“Happy Solstice,” a friend texted me today. “The shortest day of the longest fucking year of our lives.”
Yeah. That pretty much sums up 2020. I use the F word selectively, but if ever a year warranted it, it’s this one.
The Gregorian, human-made, calendar will banish this miserable year at midnight on Dec. 31 – but Solstice is the real turning point.
Solstice has always been my turning point. As a northerner. having grown so far North that the sun barely graced the horizon each December, Winter Solstice was cause to cheer. The Latin “Sol” with “sistere” describes the sun becoming still. It doesn’t really still, of course – but we can imagine. Imagine the spheres coming to rest, resetting, resuming refreshed. Or, if you prefer, rebooting. And if there were ever a year that deserves the boot, it’s 2020.
We need to celebrate Solstice after months of gathering darkness and cold, of stocking shelves, of summoning stoicism. We need to know there is hope glowing at the end of this dark tunnel. The cold will remain a while, the pandemic endures, but from Dec 22 onward, the days will lengthen, until the sun lingers in the soil and on our skin, and its warmth brings new life.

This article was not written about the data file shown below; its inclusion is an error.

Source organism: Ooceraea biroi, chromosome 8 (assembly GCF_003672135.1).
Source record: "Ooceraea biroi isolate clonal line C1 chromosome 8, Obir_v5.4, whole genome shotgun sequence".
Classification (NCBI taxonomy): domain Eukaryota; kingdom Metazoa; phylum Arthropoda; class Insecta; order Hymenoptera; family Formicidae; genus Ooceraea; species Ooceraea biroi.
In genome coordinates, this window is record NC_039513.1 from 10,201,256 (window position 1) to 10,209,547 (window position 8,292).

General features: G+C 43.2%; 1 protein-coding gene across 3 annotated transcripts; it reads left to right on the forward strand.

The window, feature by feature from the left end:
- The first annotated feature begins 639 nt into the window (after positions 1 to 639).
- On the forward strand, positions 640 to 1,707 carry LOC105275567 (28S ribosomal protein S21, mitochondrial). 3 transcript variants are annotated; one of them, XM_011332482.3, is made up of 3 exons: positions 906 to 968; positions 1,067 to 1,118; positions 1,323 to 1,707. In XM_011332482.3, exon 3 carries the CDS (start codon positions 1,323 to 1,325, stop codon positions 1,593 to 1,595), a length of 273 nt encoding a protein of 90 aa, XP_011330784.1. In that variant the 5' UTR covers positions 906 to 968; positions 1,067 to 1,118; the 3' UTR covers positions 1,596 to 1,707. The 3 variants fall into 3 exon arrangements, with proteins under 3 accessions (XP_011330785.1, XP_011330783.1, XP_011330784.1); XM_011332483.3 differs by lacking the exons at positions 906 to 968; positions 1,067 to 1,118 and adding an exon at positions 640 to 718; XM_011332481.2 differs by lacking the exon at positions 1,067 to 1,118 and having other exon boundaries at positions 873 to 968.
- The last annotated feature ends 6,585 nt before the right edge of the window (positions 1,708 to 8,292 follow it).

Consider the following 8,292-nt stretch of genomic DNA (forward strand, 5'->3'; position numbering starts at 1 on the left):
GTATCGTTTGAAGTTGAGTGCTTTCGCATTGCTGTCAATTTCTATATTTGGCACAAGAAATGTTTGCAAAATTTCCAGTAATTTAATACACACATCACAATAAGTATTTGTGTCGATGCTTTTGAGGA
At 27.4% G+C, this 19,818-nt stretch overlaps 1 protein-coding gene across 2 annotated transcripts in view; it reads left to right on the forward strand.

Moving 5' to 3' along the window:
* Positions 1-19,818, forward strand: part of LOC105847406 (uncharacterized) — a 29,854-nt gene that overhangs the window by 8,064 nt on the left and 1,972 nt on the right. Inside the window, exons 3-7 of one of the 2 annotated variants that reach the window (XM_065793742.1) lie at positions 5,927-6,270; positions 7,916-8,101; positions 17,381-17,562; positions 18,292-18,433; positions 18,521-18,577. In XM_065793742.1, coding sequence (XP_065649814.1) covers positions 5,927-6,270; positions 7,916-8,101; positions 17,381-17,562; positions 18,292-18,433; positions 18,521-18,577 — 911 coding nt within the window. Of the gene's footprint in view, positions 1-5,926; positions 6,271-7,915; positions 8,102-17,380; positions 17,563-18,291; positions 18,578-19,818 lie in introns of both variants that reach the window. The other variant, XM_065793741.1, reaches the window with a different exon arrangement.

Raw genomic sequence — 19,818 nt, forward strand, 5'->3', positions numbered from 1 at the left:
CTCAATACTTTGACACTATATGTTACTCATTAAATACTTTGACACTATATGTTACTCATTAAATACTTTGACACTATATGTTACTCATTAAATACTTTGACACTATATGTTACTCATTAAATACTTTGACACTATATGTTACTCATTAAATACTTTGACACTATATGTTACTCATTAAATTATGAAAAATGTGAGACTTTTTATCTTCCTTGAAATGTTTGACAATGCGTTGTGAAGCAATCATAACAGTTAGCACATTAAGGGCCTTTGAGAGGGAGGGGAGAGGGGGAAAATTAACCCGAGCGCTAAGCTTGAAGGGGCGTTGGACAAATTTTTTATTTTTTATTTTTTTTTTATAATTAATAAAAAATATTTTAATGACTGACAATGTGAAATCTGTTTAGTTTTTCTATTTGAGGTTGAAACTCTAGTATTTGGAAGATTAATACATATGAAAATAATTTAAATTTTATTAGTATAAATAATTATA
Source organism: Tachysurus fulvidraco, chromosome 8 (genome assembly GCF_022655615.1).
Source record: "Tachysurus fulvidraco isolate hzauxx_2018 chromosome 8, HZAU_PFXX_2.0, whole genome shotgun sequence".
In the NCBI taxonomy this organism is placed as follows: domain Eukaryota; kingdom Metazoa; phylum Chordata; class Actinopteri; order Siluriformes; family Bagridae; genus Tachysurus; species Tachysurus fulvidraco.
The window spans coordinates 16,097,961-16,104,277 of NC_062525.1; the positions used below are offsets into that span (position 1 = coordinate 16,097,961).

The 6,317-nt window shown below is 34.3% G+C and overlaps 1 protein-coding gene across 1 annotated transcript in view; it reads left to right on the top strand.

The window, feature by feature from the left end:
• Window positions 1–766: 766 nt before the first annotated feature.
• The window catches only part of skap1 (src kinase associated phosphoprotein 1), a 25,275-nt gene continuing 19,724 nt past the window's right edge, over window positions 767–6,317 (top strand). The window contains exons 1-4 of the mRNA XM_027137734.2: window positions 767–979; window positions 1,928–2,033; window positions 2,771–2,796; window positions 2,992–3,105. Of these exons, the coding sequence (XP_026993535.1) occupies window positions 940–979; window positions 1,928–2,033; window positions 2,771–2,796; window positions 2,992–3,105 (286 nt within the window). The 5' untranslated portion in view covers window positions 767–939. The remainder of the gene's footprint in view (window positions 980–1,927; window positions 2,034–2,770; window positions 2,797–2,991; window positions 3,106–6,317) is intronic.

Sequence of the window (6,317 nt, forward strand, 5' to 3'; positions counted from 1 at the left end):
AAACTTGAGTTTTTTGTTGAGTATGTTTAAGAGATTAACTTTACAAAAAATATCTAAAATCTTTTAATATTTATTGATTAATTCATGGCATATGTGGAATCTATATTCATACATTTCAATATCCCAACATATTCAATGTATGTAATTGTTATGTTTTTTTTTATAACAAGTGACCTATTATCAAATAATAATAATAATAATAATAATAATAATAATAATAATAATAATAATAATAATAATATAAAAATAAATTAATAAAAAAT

These days I live in Vancouver, a multicultural Canadian community that has adapted, mixed, and matched seasonal practices, including among others Pagan, Christian, Jewish, Sikh, Asian traditions. We West Coasters pick and choose from them, enjoy at will.
And then there’s Solstice. Solstice is the most universal, the oldest, the obvious, the only seasonal tradition of truly galactic dimensions.
As on every Solstice, but in particular this year, we relinquish regrets, count blessings, light lanterns to illuminate another journey around the sun.
Image credit: My words imprinted on public domain photo by astronaut Ron Garan on the International Space Station, 2011
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